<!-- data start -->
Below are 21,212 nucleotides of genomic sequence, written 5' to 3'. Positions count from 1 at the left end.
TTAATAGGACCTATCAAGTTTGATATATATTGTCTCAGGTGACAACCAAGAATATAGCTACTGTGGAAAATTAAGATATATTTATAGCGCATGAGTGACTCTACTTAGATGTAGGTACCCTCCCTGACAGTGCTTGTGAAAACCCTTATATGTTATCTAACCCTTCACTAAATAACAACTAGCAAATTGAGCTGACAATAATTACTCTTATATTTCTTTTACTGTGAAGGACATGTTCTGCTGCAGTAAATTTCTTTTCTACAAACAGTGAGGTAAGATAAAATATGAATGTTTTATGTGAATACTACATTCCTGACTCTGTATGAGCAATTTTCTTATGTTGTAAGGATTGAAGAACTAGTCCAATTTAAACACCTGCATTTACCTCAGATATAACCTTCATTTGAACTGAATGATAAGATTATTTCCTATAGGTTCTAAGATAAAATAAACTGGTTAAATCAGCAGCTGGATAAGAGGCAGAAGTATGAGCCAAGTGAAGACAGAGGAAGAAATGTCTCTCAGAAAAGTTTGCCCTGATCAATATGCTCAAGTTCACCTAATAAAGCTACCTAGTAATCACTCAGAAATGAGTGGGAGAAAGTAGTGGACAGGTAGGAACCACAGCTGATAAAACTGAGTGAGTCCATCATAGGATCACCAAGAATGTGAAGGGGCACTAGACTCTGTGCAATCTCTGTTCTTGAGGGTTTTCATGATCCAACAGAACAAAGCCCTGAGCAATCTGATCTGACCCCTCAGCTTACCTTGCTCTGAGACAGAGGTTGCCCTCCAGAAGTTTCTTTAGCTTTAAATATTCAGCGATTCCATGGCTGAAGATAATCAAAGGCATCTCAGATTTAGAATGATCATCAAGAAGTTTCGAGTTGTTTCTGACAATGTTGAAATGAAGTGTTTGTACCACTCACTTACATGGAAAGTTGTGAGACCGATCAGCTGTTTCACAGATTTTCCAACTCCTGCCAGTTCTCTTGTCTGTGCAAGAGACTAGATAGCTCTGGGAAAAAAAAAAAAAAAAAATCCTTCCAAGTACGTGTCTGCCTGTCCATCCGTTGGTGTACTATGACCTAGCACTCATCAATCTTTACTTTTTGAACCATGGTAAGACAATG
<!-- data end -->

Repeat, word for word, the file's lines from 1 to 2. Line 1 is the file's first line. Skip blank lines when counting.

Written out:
Below are 21,212 nucleotides of genomic sequence, written 5' to 3'. Positions count from 1 at the left end.
TTAATAGGACCTATCAAGTTTGATATATATTGTCTCAGGTGACAACCAAGAATATAGCTACTGTGGAAAATTAAGATATATTTATAGCGCATGAGTGACTCTACTTAGATGTAGGTACCCTCCCTGACAGTGCTTGTGAAAACCCTTATATGTTATCTAACCCTTCACTAAATAACAACTAGCAAATTGAGCTGACAATAATTACTCTTATATTTCTTTTACTGTGAAGGACATGTTCTGCTGCAGTAAATTTCTTTTCTACAAACAGTGAGGTAAGATAAAATATGAATGTTTTATGTGAATACTACATTCCTGACTCTGTATGAGCAATTTTCTTATGTTGTAAGGATTGAAGAACTAGTCCAATTTAAACACCTGCATTTACCTCAGATATAACCTTCATTTGAACTGAATGATAAGATTATTTCCTATAGGTTCTAAGATAAAATAAACTGGTTAAATCAGCAGCTGGATAAGAGGCAGAAGTATGAGCCAAGTGAAGACAGAGGAAGAAATGTCTCTCAGAAAAGTTTGCCCTGATCAATATGCTCAAGTTCACCTAATAAAGCTACCTAGTAATCACTCAGAAATGAGTGGGAGAAAGTAGTGGACAGGTAGGAACCACAGCTGATAAAACTGAGTGAGTCCATCATAGGATCACCAAGAATGTGAAGGGGCACTAGACTCTGTGCAATCTCTGTTCTTGAGGGTTTTCATGATCCAACAGAACAAAGCCCTGAGCAATCTGATCTGACCCCTCAGCTTACCTTGCTCTGAGACAGAGGTTGCCCTCCAGAAGTTTCTTTAGCTTTAAATATTCAGCGATTCCATGGCTGAAGATAATCAAAGGCATCTCAGATTTAGAATGATCATCAAGAAGTTTCGAGTTGTTTCTGACAATGTTGAAATGAAGTGTTTGTACCACTCACTTACATGGAAAGTTGTGAGACCGATCAGCTGTTTCACAGATTTTCCAACTCCTGCCAGTTCTCTTGTCTGTGCAAGAGACTAGATAGCTCTGGGAAAAAAAAAAAAAAAAAATCCTTCCAAGTACGTGTCTGCCTGTCCATCCGTTGGTGTACTATGACCTAGCACTCATCAATCTTTACTTTTTGAACCATGGTAAGACAATG